"Access to relevant and updated information about the environment is important for prudent decision-making", says Ragnvald Larsen from the Norwegian Environment Agency.
The environmental consequences of an oil spill will depend on how well prepared the emergency response units are.
ESTABLISHING AN OVERVIEW
Along the coast of Tanzania, offshore exploration drilling for oil and gas can happen as close as 10-100 kilometres from the Tanzanian coastline where the water has a depth of between 300 and 3000 meters. In the event of an oil spill, currents can easily force the oil ashore within the first 20 hours, or even sooner in some cases. The atlas provides an overview of sensitive areas along the coast so that if an oil spill should happen, emergency response systems can quickly prioritize the most sensitive areas. ‘Our contribution to a coastal environmental sensitivity atlas is first and foremost about supporting our partner institution, the National Environmental Management Council (NEMC), in their effort to establish such an atlas’, says Larsen. The atlas also provides baseline data that can be used for environmental evaluations. ‘Our work has focused on tools and methods to support collection, storage, and dissemination of environmental information. In so doing, we have contributed to relevant infrastructure based on open source software’, says Larsen.
SOON TO BE RELEASED
The project draws on experience from another OfD partner country, Uganda, which successfully developed their first sensitivity atlas in 2010. ‘We are now at a point in our work where we have the necessary infrastructure in place. We are well on our way to being able to compile coastal environmental information later this year. In 2017 we expect to use this data to do the necessary evaluations to establish a revised sensitivity atlas’, says Larsen.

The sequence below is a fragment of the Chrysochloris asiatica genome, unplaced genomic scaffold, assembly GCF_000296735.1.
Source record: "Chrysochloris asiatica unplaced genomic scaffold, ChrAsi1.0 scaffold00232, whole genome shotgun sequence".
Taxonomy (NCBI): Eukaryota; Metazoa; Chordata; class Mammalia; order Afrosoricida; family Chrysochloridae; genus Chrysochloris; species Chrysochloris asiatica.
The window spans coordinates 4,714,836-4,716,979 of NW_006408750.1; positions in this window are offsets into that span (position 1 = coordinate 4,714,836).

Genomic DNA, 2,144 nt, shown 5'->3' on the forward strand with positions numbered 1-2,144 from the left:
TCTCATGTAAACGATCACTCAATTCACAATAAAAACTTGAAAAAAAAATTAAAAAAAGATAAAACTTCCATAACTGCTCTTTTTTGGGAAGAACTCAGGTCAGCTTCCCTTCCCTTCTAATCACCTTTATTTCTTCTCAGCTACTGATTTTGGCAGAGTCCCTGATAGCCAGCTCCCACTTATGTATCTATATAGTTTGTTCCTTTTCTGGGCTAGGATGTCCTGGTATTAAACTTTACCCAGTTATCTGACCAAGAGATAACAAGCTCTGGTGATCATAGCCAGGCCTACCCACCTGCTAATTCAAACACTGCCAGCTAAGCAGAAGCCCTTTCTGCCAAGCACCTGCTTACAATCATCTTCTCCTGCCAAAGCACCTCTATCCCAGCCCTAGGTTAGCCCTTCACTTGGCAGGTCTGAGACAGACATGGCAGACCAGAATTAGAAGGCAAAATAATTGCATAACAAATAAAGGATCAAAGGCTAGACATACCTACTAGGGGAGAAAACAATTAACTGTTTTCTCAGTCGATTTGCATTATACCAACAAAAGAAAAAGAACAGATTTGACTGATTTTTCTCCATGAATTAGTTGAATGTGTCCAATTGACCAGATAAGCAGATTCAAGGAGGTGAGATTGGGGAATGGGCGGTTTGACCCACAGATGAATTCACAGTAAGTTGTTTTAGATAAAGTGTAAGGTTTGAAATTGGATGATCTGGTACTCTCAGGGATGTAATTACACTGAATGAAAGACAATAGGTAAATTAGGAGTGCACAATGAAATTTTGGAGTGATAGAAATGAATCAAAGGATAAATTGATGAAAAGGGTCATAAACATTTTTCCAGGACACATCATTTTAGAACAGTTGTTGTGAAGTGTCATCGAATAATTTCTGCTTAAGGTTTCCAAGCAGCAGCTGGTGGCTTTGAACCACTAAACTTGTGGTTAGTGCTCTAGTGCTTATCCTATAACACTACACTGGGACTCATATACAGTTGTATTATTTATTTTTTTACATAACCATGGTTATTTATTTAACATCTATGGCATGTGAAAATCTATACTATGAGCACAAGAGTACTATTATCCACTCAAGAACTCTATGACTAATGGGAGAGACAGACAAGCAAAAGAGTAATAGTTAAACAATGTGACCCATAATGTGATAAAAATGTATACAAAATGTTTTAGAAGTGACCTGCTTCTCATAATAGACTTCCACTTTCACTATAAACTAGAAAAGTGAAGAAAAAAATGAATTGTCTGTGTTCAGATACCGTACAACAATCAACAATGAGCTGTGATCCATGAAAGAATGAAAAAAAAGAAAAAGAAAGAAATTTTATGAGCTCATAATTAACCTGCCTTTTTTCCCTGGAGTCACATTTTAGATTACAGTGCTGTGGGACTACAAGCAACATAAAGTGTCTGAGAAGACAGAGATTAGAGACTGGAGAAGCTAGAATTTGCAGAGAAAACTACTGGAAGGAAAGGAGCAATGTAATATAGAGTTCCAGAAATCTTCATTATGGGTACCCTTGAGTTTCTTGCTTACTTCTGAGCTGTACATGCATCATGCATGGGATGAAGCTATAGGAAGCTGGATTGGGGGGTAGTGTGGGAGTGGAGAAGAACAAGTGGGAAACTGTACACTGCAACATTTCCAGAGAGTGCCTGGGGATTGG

CHALLENGES ALONG THE WAY
The new atlas in Tanzania will be based on an earlier petroleum industry-led initiative for a Tanzanian sensitivity atlas known as TANSEA. Revising such a comprehensive set of maps is challenging work and requires up-to-date information about the coastal environment. Some of the data are based on environmental surveys done decades ago. A report from COWI Tanzania mentions that it is necessary to establish and nurture initiatives to share environmental data according to existing standards. Coordinating environmental surveys in the coastal areas is one of the big challenges Tanzania faces. ‘We are impressed with the work of our partners and acknowledge that our time, as well as their time, is a limiting factor for this work. The Norwegian Environment Agency will continue to contribute to OfD and our partner NEMC’, says Larsen.
Oil for Development: 2016 Annual Results Tanzania
Read the full 2016 annual report here for Oil for Development here: https://www.norad.no/globalassets/publikasjoner/publikasjoner-2017/olje-for-utvikling/oil-for-development---annual-report-2016.pdf